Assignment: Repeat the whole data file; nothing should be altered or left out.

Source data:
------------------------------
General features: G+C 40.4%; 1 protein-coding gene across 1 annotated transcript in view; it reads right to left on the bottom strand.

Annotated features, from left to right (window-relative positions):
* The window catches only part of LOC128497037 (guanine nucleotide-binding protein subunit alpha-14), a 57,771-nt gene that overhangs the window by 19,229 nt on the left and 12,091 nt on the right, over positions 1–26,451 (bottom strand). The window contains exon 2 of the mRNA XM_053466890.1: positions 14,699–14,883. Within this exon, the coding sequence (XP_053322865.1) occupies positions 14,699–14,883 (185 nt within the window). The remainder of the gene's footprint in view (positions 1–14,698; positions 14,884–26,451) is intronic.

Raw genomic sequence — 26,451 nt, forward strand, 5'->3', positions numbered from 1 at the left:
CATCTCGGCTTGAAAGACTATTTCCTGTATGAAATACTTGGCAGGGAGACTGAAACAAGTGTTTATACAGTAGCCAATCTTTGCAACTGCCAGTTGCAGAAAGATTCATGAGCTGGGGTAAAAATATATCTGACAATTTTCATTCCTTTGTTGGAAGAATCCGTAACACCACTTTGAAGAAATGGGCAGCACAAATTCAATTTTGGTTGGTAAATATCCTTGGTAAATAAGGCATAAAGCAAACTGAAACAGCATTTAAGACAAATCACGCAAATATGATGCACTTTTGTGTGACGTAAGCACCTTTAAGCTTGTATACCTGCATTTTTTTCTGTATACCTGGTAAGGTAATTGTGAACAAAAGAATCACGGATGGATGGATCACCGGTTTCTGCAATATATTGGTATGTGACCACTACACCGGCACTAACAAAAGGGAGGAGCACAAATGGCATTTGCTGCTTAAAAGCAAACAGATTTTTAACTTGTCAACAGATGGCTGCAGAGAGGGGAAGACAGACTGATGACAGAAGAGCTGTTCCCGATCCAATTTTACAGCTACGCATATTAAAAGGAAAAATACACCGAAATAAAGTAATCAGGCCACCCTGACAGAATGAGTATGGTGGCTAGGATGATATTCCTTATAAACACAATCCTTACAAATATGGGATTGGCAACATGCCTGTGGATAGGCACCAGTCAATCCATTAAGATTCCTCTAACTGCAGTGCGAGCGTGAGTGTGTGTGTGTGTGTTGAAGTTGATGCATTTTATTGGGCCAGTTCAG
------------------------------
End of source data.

General features: G+C 40.4%; 1 protein-coding gene across 1 annotated transcript in view; it reads right to left on the bottom strand.

Annotated features, from left to right (window-relative positions):
* The window catches only part of LOC128497037 (guanine nucleotide-binding protein subunit alpha-14), a 57,771-nt gene that overhangs the window by 19,229 nt on the left and 12,091 nt on the right, over positions 1–26,451 (bottom strand). The window contains exon 2 of the mRNA XM_053466890.1: positions 14,699–14,883. Within this exon, the coding sequence (XP_053322865.1) occupies positions 14,699–14,883 (185 nt within the window). The remainder of the gene's footprint in view (positions 1–14,698; positions 14,884–26,451) is intronic.

Raw genomic sequence — 26,451 nt, forward strand, 5'->3', positions numbered from 1 at the left:
CATCTCGGCTTGAAAGACTATTTCCTGTATGAAATACTTGGCAGGGAGACTGAAACAAGTGTTTATACAGTAGCCAATCTTTGCAACTGCCAGTTGCAGAAAGATTCATGAGCTGGGGTAAAAATATATCTGACAATTTTCATTCCTTTGTTGGAAGAATCCGTAACACCACTTTGAAGAAATGGGCAGCACAAATTCAATTTTGGTTGGTAAATATCCTTGGTAAATAAGGCATAAAGCAAACTGAAACAGCATTTAAGACAAATCACGCAAATATGATGCACTTTTGTGTGACGTAAGCACCTTTAAGCTTGTATACCTGCATTTTTTTCTGTATACCTGGTAAGGTAATTGTGAACAAAAGAATCACGGATGGATGGATCACCGGTTTCTGCAATATATTGGTATGTGACCACTACACCGGCACTAACAAAAGGGAGGAGCACAAATGGCATTTGCTGCTTAAAAGCAAACAGATTTTTAACTTGTCAACAGATGGCTGCAGAGAGGGGAAGACAGACTGATGACAGAAGAGCTGTTCCCGATCCAATTTTACAGCTACGCATATTAAAAGGAAAAATACACCGAAATAAAGTAATCAGGCCACCCTGACAGAATGAGTATGGTGGCTAGGATGATATTCCTTATAAACACAATCCTTACAAATATGGGATTGGCAACATGCCTGTGGATAGGCACCAGTCAATCCATTAAGATTCCTCTAACTGCAGTGCGAGCGTGAGTGTGTGTGTGTGTGTTGAAGTTGATGCATTTTATTGGGCCAGTTCAG